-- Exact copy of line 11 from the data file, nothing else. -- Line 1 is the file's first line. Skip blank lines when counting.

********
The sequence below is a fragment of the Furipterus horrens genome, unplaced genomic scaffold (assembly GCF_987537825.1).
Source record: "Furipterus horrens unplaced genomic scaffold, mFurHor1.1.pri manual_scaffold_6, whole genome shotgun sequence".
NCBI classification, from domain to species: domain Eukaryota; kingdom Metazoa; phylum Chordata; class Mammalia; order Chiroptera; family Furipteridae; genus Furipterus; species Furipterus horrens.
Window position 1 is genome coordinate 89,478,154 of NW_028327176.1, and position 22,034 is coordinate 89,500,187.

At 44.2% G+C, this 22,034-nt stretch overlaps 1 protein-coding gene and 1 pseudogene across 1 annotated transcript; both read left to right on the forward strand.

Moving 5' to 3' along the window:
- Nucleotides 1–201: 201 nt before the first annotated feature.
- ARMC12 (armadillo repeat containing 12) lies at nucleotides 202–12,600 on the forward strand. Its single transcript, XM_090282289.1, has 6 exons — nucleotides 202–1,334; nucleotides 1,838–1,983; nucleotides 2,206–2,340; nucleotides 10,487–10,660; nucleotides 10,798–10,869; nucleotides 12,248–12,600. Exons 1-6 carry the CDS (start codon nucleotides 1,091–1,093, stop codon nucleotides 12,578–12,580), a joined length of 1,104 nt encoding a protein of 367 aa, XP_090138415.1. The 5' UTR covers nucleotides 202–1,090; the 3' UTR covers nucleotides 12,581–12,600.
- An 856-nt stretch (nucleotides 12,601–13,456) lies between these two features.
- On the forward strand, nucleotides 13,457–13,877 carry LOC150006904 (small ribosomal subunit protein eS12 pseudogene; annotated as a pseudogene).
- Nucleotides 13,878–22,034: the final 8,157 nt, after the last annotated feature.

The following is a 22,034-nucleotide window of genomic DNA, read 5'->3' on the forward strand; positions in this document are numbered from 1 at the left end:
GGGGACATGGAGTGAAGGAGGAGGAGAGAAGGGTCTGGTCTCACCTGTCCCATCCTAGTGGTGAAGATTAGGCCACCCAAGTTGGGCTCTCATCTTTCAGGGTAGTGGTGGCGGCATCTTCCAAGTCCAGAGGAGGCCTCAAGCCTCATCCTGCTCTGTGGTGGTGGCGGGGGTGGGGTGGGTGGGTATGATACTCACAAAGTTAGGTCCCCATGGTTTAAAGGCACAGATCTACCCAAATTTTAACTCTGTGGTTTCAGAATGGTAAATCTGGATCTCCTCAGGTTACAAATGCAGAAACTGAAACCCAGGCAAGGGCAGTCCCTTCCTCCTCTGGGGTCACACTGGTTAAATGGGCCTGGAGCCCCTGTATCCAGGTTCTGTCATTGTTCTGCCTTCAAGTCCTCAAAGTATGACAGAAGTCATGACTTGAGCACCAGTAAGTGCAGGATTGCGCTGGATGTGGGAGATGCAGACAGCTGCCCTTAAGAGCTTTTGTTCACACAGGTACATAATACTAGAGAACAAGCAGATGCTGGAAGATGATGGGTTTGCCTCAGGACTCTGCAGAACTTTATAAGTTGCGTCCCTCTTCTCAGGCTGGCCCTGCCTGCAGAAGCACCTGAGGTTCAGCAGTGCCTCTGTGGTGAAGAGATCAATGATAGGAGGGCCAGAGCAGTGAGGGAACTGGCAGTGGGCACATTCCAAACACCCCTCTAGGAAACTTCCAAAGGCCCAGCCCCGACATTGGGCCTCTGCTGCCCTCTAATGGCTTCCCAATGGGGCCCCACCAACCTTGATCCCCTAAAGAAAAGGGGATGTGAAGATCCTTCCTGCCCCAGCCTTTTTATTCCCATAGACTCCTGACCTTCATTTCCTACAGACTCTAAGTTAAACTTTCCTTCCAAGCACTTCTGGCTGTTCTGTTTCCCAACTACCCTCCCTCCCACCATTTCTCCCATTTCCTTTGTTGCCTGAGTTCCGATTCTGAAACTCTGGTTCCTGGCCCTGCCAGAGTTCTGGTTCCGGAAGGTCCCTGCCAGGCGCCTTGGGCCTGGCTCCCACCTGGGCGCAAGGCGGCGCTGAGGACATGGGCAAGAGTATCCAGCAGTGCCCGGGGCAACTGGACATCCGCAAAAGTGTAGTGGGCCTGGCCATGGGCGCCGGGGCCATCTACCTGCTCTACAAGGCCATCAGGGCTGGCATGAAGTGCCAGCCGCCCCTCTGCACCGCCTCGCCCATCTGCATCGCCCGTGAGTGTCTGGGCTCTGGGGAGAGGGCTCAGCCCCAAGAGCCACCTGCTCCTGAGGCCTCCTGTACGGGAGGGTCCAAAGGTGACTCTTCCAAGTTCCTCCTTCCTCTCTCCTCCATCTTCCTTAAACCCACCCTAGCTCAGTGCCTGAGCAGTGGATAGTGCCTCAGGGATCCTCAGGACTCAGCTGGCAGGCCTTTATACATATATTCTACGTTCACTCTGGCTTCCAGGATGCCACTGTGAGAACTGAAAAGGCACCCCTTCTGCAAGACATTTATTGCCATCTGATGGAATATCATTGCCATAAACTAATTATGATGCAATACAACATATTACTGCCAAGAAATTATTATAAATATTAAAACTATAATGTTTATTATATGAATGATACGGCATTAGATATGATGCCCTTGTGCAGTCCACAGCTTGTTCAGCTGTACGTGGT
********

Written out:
- Nucleotides 13,878–22,034: the final 8,157 nt, after the last annotated feature.